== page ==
There are at least three important considerations in suspending anti-TB therapy:
- Doing no harm: The medicines used to treat TB, and especially DR-TB, have significant adverse effects. Continuing them while the treatment is failing may cause additional unnecessary suffering and create false expectations in patients and families.
- Public health: Patients in whom DR-TB regimens fail are likely already to have highly resistant strains, and ongoing therapy can result in resistance to even more medications. The resultant highly resistant strains could subsequently infect others and be extremely difficult to treat. In addition to the creation of further resistance, continued treatment in this situation also uses resources that may be very scarce. Thus, in general, treatment should be discontinued in this situation. However, if there is no clinical deterioration and the clinician prefers to continue the regimen, strict respiratory infection control is critical.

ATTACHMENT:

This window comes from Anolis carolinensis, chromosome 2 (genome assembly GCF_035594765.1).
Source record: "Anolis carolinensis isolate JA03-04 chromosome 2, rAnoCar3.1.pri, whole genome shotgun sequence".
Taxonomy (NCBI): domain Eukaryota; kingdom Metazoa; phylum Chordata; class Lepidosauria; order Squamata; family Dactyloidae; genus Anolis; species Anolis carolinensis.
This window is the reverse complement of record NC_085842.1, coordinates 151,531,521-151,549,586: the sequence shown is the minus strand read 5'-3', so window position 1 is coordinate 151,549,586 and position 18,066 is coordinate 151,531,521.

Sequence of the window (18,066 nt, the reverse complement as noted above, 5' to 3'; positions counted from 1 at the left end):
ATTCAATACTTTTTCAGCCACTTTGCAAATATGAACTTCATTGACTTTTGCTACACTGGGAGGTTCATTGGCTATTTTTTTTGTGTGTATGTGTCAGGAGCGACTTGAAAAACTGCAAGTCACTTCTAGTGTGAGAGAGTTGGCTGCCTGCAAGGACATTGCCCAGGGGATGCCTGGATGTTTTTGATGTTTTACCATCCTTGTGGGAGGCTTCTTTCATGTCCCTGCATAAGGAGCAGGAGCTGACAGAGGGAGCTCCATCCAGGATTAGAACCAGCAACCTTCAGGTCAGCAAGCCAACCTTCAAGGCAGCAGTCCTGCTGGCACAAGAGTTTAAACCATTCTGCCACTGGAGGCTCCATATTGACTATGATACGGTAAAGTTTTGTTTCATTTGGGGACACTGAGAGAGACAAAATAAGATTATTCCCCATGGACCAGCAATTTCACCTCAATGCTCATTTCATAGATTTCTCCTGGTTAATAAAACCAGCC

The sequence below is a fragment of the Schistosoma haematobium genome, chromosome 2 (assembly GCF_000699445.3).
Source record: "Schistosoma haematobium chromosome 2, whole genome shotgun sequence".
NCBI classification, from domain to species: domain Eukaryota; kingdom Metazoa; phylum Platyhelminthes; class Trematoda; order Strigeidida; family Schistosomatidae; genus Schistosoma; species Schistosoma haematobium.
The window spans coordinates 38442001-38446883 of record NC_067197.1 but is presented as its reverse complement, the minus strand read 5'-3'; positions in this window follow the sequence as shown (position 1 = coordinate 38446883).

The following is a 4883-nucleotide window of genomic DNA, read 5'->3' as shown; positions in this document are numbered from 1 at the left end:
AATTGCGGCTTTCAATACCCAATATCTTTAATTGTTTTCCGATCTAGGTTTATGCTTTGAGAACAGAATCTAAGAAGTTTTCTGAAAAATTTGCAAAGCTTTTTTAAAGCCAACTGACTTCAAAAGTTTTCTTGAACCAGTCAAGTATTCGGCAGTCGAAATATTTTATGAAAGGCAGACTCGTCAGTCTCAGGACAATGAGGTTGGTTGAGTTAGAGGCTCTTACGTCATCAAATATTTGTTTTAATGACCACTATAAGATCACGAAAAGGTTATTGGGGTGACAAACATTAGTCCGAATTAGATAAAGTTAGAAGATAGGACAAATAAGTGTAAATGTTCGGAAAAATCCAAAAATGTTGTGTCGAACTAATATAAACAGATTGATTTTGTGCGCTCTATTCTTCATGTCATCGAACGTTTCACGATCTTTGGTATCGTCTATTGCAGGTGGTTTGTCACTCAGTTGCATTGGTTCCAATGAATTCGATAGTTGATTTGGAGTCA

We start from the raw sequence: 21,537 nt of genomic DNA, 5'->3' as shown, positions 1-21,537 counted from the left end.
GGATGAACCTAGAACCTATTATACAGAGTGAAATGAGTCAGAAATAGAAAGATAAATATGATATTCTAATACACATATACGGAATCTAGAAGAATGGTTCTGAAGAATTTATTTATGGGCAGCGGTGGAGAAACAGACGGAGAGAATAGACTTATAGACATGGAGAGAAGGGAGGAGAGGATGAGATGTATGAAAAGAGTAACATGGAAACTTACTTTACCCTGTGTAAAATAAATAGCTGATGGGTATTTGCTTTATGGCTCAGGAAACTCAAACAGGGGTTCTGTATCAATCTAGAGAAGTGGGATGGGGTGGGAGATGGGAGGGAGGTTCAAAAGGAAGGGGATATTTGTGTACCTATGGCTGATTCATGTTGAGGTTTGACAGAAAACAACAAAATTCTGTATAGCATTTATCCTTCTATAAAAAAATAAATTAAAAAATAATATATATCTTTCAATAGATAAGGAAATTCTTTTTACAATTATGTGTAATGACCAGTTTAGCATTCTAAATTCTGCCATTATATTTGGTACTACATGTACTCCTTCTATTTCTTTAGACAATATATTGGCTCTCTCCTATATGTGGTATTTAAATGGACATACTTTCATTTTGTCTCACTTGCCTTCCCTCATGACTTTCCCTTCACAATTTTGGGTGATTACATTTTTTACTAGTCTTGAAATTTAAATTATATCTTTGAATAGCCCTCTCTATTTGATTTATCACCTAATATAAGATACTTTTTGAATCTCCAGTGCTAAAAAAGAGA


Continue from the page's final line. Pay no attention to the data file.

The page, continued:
- Non-abandonment: Provision of palliative and end-of-life care is imperative to optimize the quality of life with proper TB infection control (16, 91).